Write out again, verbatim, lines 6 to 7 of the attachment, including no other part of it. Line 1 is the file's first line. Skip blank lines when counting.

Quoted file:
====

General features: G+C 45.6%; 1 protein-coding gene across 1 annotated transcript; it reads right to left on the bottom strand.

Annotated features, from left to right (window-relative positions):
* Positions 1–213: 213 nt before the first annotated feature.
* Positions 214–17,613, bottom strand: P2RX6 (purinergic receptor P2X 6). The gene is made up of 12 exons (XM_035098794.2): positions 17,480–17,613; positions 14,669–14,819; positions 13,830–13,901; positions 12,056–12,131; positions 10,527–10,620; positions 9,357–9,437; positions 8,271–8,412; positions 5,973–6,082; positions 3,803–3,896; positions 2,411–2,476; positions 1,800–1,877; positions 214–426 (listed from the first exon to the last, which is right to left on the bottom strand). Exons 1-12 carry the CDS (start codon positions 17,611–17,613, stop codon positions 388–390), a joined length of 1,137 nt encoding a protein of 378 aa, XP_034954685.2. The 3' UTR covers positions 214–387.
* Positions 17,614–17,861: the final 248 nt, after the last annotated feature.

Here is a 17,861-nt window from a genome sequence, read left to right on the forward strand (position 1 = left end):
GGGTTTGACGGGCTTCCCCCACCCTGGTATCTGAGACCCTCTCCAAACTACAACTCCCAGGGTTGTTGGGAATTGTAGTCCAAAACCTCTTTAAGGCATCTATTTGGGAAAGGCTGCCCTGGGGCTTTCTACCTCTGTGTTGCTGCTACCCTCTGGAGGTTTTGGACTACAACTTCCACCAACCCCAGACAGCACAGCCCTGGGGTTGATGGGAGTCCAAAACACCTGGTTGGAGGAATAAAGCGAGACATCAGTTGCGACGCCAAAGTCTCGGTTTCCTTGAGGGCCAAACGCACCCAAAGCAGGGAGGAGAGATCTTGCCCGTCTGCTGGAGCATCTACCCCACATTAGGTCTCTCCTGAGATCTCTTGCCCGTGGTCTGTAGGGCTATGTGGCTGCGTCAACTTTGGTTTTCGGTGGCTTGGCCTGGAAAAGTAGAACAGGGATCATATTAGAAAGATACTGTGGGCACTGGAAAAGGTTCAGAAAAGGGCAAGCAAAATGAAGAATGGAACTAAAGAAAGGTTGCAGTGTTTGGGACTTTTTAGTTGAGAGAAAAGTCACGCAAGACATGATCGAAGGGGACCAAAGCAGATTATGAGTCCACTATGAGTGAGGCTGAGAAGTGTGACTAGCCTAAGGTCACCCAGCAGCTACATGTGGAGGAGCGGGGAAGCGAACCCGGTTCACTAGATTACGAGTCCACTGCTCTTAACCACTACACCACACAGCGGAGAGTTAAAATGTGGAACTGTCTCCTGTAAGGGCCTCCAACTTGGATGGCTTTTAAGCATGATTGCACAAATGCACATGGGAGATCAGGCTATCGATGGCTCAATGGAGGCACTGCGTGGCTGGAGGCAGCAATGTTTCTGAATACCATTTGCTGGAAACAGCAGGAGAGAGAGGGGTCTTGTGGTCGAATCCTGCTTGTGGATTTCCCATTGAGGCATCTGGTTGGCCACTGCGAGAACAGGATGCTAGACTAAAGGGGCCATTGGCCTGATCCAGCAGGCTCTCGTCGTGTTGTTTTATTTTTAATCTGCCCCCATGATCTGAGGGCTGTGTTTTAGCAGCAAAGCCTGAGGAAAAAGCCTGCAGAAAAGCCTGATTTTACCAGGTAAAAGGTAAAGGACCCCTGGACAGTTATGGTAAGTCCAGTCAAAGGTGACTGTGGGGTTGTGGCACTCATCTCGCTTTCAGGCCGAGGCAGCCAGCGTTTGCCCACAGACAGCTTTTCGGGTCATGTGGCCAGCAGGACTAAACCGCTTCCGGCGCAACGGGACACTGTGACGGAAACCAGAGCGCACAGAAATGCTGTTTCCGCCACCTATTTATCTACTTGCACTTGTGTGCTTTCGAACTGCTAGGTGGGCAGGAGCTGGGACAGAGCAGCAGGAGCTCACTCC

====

Here is a 17,861-nt window from a genome sequence, read left to right on the forward strand (position 1 = left end):
GGGTTTGACGGGCTTCCCCCACCCTGGTATCTGAGACCCTCTCCAAACTACAACTCCCAGGGTTGTTGGGAATTGTAGTCCAAAACCTCTTTAAGGCATCTATTTGGGAAAGGCTGCCCTGGGGCTTTCTACCTCTGTGTTGCTGCTACCCTCTGGAGGTTTTGGACTACAACTTCCACCAACCCCAGACAGCACAGCCCTGGGGTTGATGGGAGTCCAAAACACCTGGTTGGAGGAATAAAGCGAGACATCAGTTGCGACGCCAAAGTCTCGGTTTCCTTGAGGGCCAAACGCACCCAAAGCAGGGAGGAGAGATCTTGCCCGTCTGCTGGAGCATCTACCCCACATTAGGTCTCTCCTGAGATCTCTTGCCCGTGGTCTGTAGGGCTATGTGGCTGCGTCAACTTTGGTTTTCGGTGGCTTGGCCTGGAAAAGTAGAACAGGGATCATATTAGAAAGATACTGTGGGCACTGGAAAAGGTTCAGAAAAGGGCAAGCAAAATGAAGAATGGAACTAAAGAAAGGTTGCAGTGTTTGGGACTTTTTAGTTGAGAGAAAAGTCACGCAAGACATGATCGAAGGGGACCAAAGCAGATTATGAGTCCACTATGAGTGAGGCTGAGAAGTGTGACTAGCCTAAGGTCACCCAGCAGCTACATGTGGAGGAGCGGGGAAGCGAACCCGGTTCACTAGATTACGAGTCCACTGCTCTTAACCACTACACCACACAGCGGAGAGTTAAAATGTGGAACTGTCTCCTGTAAGGGCCTCCAACTTGGATGGCTTTTAAGCATGATTGCACAAATGCACATGGGAGATCAGGCTATCGATGGCTCAATGGAGGCACTGCGTGGCTGGAGGCAGCAATGTTTCTGAATACCATTTGCTGGAAACAGCAGGAGAGAGAGGGGTCTTGTGGTCGAATCCTGCTTGTGGATTTCCCATTGAGGCATCTGGTTGGCCACTGCGAGAACAGGATGCTAGACTAAAGGGGCCATTGGCCTGATCCAGCAGGCTCTCGTCGTGTTGTTTTATTTTTAATCTGCCCCCATGATCTGAGGGCTGTGTTTTAGCAGCAAAGCCTGAGGAAAAAGCCTGCAGAAAAGCCTGATTTTACCAGGTAAAAGGTAAAGGACCCCTGGACAGTTATGGTAAGTCCAGTCAAAGGTGACTGTGGGGTTGTGGCACTCATCTCGCTTTCAGGCCGAGGCAGCCAGCGTTTGCCCACAGACAGCTTTTCGGGTCATGTGGCCAGCAGGACTAAACCGCTTCCGGCGCAACGGGACACTGTGACGGAAACCAGAGCGCACAGAAATGCTGTTTCCGCCACCTATTTATCTACTTGCACTTGTGTGCTTTCGAACTGCTAGGTGGGCAGGAGCTGGGACAGAGCAGCAGGAGCTCACTCC